My hat goes off to people like Gottlob Bruckner, who went to Indonesia as a missionary in 1814. Without God-given stubbornness, Gottlob would never have even arrived in Java, let alone finishing the translation of the Javanese New Testament. His story is also a good illustration of Isaiah 55:11. Bruckner saw little fruit for his labors during his lifetime, but God’s Word never accomplishes nothing! His story is five pages long, and worth the time to read.
Stubborn Saxon Seed Sower
Gottlob Bruckner of Germany and Indonesia
The greatest of all missionaries, Paul of Tarsus, once wrote: “I planted, Apollos watered, but God gave the growth.” (1Cor. 3:6)
This is the story of a missionary who planted seed. He was a stubborn Saxon from Germany who never knew when to quit.
Gottlob Bruckner was born in 1783. He was one of six sons of a farmer in the Saxon village of Linda. His very name tells of his parents’ faith, for “Gottlob” means “Praise God” in German. Often young Gottlob’s father sang hymns with his boys. In the evenings he read to them from Christian books.
When he was twenty, Gottlob Bruckner left home to seek his fortune. His father wept to see him go. “Remember Jesus Christ, who is risen from the dead!” Gottlob’s father reminded him.
Gottlob Bruckner had no money for easy travel. He walked the road northward for eight days till he came to Berlin.
As he met other young workingmen in the city, Gottlob began to doubt what he had been taught from the Bible. But he also met a preacher whose sermons made him think and pray. For the first time he became a follower of Jesus Christ on his own, not because of what his parents believed.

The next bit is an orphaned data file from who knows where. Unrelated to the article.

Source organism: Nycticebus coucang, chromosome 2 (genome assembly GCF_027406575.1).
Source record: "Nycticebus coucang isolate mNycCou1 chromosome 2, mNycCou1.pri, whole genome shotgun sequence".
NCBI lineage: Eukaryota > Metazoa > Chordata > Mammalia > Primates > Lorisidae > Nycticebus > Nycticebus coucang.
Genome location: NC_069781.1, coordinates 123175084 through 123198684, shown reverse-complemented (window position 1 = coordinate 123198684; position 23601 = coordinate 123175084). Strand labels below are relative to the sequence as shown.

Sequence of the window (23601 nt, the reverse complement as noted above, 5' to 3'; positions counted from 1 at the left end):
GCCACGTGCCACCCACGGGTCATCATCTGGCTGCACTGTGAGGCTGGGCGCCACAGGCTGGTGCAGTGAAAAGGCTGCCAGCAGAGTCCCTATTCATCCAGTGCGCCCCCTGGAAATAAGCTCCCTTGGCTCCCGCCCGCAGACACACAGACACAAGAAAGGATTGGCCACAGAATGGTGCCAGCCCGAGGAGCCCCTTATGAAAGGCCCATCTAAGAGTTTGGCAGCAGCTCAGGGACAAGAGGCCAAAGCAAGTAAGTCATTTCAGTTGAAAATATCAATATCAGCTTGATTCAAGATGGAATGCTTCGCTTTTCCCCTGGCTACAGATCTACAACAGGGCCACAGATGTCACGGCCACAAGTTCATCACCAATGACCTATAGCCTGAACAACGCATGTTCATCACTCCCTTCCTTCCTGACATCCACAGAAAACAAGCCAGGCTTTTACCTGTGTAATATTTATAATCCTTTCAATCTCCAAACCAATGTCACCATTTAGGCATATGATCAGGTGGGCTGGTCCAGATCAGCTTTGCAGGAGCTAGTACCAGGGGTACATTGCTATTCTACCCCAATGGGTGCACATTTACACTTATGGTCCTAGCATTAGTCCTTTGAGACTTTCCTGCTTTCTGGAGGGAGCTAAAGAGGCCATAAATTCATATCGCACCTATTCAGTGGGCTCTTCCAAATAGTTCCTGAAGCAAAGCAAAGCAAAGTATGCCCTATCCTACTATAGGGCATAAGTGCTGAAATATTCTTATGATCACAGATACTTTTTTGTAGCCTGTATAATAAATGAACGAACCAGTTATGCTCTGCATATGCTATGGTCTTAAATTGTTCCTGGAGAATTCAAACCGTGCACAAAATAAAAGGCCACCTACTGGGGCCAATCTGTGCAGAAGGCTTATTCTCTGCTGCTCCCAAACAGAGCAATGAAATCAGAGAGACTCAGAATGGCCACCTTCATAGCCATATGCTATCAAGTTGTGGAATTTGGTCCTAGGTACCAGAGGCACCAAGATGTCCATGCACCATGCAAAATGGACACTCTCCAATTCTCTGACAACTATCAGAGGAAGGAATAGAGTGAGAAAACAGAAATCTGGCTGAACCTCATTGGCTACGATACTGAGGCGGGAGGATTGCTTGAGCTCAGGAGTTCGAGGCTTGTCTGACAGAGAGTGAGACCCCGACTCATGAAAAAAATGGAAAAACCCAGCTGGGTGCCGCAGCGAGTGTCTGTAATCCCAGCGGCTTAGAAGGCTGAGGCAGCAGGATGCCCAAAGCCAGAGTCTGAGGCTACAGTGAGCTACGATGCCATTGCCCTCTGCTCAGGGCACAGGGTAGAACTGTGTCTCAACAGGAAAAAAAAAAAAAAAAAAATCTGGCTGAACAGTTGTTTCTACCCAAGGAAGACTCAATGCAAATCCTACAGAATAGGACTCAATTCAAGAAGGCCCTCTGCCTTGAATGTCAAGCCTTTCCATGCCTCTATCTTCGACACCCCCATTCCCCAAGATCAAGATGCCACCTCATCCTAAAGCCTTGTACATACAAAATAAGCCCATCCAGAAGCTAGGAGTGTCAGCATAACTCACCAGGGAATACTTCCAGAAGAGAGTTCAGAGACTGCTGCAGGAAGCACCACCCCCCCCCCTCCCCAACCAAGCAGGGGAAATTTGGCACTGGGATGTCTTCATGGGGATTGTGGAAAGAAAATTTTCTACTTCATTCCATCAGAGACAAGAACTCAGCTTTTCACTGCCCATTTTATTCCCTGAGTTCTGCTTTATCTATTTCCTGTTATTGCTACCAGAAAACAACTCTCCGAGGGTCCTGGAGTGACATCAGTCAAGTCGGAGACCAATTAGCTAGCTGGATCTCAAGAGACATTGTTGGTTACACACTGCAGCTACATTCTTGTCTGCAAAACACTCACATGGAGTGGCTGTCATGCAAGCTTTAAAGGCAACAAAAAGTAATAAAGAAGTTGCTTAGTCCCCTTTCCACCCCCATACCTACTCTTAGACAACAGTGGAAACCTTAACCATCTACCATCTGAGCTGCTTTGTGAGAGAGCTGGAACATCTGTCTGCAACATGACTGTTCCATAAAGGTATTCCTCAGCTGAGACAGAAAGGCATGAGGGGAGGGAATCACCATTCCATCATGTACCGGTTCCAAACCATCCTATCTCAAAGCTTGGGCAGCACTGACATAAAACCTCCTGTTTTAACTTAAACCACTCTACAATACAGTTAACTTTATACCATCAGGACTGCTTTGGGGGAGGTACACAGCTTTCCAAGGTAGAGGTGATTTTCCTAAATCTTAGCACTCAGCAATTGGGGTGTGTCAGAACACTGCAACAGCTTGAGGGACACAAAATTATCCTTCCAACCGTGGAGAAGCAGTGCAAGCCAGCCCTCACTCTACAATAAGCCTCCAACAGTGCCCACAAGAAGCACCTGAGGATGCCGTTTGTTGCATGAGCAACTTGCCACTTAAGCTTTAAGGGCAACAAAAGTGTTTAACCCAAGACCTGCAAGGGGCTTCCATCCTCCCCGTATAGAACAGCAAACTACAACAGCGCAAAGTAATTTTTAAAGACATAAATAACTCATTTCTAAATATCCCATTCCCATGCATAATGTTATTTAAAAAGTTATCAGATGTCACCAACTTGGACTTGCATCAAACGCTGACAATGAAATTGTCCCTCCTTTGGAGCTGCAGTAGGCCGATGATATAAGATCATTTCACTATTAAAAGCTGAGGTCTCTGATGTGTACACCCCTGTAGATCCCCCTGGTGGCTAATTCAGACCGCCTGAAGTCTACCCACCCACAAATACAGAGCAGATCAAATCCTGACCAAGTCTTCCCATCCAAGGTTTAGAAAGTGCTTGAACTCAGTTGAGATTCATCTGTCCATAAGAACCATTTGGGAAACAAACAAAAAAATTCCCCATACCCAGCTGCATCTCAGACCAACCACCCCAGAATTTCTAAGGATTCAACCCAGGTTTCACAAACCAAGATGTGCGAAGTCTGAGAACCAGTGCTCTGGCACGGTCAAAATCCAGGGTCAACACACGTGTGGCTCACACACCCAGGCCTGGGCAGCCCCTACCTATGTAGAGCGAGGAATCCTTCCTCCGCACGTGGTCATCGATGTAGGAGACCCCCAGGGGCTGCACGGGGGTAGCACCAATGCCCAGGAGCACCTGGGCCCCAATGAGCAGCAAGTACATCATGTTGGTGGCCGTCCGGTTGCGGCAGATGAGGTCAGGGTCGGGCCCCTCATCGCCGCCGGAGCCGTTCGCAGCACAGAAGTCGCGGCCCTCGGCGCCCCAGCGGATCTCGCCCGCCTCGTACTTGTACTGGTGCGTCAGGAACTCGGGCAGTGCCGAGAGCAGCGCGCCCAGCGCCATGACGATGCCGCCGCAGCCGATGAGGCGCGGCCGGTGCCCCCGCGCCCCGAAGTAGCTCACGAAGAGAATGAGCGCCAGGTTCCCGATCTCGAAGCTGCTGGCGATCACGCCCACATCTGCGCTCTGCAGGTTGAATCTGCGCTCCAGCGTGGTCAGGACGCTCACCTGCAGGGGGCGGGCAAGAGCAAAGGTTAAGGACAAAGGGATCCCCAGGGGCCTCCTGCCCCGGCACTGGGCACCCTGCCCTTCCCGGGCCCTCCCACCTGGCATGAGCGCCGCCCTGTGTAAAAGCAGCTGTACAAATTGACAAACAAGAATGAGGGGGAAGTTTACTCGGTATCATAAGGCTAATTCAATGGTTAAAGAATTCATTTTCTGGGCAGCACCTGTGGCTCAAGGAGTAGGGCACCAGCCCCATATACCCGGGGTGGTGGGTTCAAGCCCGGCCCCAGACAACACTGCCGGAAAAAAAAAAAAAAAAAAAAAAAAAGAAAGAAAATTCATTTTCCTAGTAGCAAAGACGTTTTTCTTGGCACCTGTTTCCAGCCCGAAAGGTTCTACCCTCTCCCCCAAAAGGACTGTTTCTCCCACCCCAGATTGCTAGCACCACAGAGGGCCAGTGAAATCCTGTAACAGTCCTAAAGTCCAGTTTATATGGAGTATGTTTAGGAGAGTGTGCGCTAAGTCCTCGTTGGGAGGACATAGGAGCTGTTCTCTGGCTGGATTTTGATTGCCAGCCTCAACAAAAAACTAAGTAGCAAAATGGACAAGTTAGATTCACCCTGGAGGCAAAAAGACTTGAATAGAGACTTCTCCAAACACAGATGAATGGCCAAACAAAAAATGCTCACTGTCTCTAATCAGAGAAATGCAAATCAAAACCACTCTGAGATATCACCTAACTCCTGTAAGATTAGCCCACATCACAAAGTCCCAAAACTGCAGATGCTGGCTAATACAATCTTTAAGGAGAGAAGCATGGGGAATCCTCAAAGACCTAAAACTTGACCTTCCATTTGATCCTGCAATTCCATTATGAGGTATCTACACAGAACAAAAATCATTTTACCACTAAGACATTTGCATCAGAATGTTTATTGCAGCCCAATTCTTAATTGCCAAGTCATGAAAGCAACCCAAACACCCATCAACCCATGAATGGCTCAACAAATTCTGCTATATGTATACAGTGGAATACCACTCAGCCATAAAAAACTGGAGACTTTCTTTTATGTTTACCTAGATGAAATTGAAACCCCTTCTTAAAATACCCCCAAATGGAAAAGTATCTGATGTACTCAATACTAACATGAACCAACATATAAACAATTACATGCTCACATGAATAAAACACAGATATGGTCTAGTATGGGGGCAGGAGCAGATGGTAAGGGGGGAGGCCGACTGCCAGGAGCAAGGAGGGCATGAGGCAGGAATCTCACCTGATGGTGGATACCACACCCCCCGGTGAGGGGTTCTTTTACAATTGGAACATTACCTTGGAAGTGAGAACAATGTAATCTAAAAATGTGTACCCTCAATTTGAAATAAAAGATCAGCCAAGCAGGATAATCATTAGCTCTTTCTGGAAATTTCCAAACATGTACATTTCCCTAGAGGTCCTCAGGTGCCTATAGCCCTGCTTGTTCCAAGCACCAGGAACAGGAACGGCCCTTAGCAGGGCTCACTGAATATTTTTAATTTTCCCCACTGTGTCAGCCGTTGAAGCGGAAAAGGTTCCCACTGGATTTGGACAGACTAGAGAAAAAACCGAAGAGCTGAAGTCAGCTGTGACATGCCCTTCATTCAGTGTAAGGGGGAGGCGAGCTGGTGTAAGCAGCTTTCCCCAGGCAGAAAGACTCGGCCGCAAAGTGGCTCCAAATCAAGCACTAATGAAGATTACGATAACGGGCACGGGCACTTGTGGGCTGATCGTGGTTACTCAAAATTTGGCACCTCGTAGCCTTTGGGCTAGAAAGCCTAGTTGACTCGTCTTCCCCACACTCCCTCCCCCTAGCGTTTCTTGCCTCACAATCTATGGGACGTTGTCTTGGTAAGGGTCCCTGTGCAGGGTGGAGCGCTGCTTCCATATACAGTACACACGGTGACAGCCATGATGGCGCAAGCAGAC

The Berlin pastor often read aloud reports from William Carey. Carey had once been an ordinary craftsman like young Gottlob Bruckner. Gottlob was still a boy plowing his father’s fields in Saxony when Carey the cobbler had left England to go as a missionary to India. For seven long years he had told the good news there before even one person would believe. Now reports reaching Berlin told of many Christians in India.
A voice deep inside Gottlob Bruckner seemed to say, “You must be a missionary, too.” His friend and pastor directed a missionary training school. That was a good thing because Gottlob probably could not have enrolled anywhere else for lack of schooling when he was younger. A year and a half he studied with the Berlin pastor. Then he was sent to Holland for more training.
It wasn’t easy for a Saxon farm boy to learn Dutch, even though that language is a lot like German. But Gottlob Bruckner was stubborn. He stuck to the task and studied for three more years.
By 1811 a mission society in the Netherlands was ready to send out Gottlob Bruckner with two of his fellow students. But how could they? The Emperor Napoleon with his wars had torn up the map of Europe. Holland was under the heel of France. No ship could get permission to sail, lest it help Britain, Napoleon’s great enemy.
At first the mission society sent Bruckner and his friends back to Germany again for another year of study. Then at last they thought of a plan. The three would be disguised as workingmen. (In fact they were workingmen, as well as being missionaries.) They would be smuggled from Germany to Denmark, from Denmark to Sweden, and from Sweden to England.
Bruckner never knew when he might need to run. So he couldn’t take a trunk or even a suitcase— just one small bundle. He never knew when his pockets might be searched. So the Dutch mission society didn’t dare give him a letter of introduction to Christian friends in England: He might get shot as a British spy!